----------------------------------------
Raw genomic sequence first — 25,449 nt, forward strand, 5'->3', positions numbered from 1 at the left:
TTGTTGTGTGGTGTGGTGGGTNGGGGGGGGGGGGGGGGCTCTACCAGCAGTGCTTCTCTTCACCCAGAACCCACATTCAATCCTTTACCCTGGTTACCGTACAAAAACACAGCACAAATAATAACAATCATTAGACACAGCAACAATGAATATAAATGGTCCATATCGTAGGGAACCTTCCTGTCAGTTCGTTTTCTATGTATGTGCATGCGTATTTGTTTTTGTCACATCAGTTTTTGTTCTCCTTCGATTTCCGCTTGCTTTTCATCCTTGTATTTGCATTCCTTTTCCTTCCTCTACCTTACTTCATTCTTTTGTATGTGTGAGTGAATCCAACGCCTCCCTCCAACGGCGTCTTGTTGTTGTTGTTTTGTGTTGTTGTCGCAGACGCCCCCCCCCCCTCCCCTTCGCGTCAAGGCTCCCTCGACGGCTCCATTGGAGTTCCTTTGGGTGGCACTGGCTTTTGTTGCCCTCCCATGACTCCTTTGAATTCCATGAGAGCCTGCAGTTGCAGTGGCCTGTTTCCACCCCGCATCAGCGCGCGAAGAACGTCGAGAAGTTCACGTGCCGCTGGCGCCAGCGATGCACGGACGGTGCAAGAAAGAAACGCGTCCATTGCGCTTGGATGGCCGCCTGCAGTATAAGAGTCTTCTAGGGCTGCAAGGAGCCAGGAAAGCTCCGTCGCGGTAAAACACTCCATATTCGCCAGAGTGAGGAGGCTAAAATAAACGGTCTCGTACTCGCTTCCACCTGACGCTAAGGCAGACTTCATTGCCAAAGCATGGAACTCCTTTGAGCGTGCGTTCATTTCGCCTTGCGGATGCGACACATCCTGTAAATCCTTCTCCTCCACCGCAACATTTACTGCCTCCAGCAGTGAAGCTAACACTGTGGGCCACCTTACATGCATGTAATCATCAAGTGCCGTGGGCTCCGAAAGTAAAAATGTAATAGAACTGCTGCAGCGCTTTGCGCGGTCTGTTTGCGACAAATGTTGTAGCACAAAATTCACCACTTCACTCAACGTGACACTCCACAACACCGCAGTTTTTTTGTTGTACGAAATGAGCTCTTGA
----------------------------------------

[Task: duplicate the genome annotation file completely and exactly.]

Raw genomic sequence first — 25,449 nt, forward strand, 5'->3', positions numbered from 1 at the left:
TTGTTGTGTGGTGTGGTGGGTNGGGGGGGGGGGGGGGGCTCTACCAGCAGTGCTTCTCTTCACCCAGAACCCACATTCAATCCTTTACCCTGGTTACCGTACAAAAACACAGCACAAATAATAACAATCATTAGACACAGCAACAATGAATATAAATGGTCCATATCGTAGGGAACCTTCCTGTCAGTTCGTTTTCTATGTATGTGCATGCGTATTTGTTTTTGTCACATCAGTTTTTGTTCTCCTTCGATTTCCGCTTGCTTTTCATCCTTGTATTTGCATTCCTTTTCCTTCCTCTACCTTACTTCATTCTTTTGTATGTGTGAGTGAATCCAACGCCTCCCTCCAACGGCGTCTTGTTGTTGTTGTTTTGTGTTGTTGTCGCAGACGCCCCCCCCCCCTCCCCTTCGCGTCAAGGCTCCCTCGACGGCTCCATTGGAGTTCCTTTGGGTGGCACTGGCTTTTGTTGCCCTCCCATGACTCCTTTGAATTCCATGAGAGCCTGCAGTTGCAGTGGCCTGTTTCCACCCCGCATCAGCGCGCGAAGAACGTCGAGAAGTTCACGTGCCGCTGGCGCCAGCGATGCACGGACGGTGCAAGAAAGAAACGCGTCCATTGCGCTTGGATGGCCGCCTGCAGTATAAGAGTCTTCTAGGGCTGCAAGGAGCCAGGAAAGCTCCGTCGCGGTAAAACACTCCATATTCGCCAGAGTGAGGAGGCTAAAATAAACGGTCTCGTACTCGCTTCCACCTGACGCTAAGGCAGACTTCATTGCCAAAGCATGGAACTCCTTTGAGCGTGCGTTCATTTCGCCTTGCGGATGCGACACATCCTGTAAATCCTTCTCCTCCACCGCAACATTTACTGCCTCCAGCAGTGAAGCTAACACTGTGGGCCACCTTACATGCATGTAATCATCAAGTGCCGTGGGCTCCGAAAGTAAAAATGTAATAGAACTGCTGCAGCGCTTTGCGCGGTCTGTTTGCGACAAATGTTGTAGCACAAAATTCACCACTTCACTCAACGTGACACTCCACAACACCGCAGTTTTTTTGTTGTACGAAATGAGCTCTTGA